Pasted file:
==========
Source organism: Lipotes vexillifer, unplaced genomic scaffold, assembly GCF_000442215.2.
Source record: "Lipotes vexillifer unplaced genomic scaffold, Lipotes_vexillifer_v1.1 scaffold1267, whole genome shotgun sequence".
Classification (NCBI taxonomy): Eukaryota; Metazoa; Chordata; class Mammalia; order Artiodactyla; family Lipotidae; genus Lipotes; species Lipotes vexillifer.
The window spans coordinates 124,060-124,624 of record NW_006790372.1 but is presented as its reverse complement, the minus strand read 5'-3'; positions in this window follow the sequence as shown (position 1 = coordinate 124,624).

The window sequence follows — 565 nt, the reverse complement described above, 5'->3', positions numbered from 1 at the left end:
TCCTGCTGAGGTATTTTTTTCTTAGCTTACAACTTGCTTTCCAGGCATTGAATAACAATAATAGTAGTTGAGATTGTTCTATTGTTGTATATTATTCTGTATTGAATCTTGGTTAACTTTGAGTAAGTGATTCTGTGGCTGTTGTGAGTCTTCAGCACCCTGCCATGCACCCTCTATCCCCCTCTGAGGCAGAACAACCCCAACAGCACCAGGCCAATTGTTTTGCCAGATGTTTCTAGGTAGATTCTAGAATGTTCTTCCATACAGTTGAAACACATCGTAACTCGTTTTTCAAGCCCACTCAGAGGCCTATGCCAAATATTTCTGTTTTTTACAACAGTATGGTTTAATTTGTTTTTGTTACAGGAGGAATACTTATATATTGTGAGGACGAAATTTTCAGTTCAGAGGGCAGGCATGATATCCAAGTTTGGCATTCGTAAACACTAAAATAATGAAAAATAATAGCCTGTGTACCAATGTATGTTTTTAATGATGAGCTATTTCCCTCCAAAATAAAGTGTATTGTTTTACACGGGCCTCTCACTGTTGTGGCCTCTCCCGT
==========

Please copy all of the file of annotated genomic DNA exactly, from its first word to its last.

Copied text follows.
Source organism: Lipotes vexillifer, unplaced genomic scaffold, assembly GCF_000442215.2.
Source record: "Lipotes vexillifer unplaced genomic scaffold, Lipotes_vexillifer_v1.1 scaffold1267, whole genome shotgun sequence".
Classification (NCBI taxonomy): Eukaryota; Metazoa; Chordata; class Mammalia; order Artiodactyla; family Lipotidae; genus Lipotes; species Lipotes vexillifer.
The window spans coordinates 124,060-124,624 of record NW_006790372.1 but is presented as its reverse complement, the minus strand read 5'-3'; positions in this window follow the sequence as shown (position 1 = coordinate 124,624).

The window sequence follows — 565 nt, the reverse complement described above, 5'->3', positions numbered from 1 at the left end:
TCCTGCTGAGGTATTTTTTTCTTAGCTTACAACTTGCTTTCCAGGCATTGAATAACAATAATAGTAGTTGAGATTGTTCTATTGTTGTATATTATTCTGTATTGAATCTTGGTTAACTTTGAGTAAGTGATTCTGTGGCTGTTGTGAGTCTTCAGCACCCTGCCATGCACCCTCTATCCCCCTCTGAGGCAGAACAACCCCAACAGCACCAGGCCAATTGTTTTGCCAGATGTTTCTAGGTAGATTCTAGAATGTTCTTCCATACAGTTGAAACACATCGTAACTCGTTTTTCAAGCCCACTCAGAGGCCTATGCCAAATATTTCTGTTTTTTACAACAGTATGGTTTAATTTGTTTTTGTTACAGGAGGAATACTTATATATTGTGAGGACGAAATTTTCAGTTCAGAGGGCAGGCATGATATCCAAGTTTGGCATTCGTAAACACTAAAATAATGAAAAATAATAGCCTGTGTACCAATGTATGTTTTTAATGATGAGCTATTTCCCTCCAAAATAAAGTGTATTGTTTTACACGGGCCTCTCACTGTTGTGGCCTCTCCCGT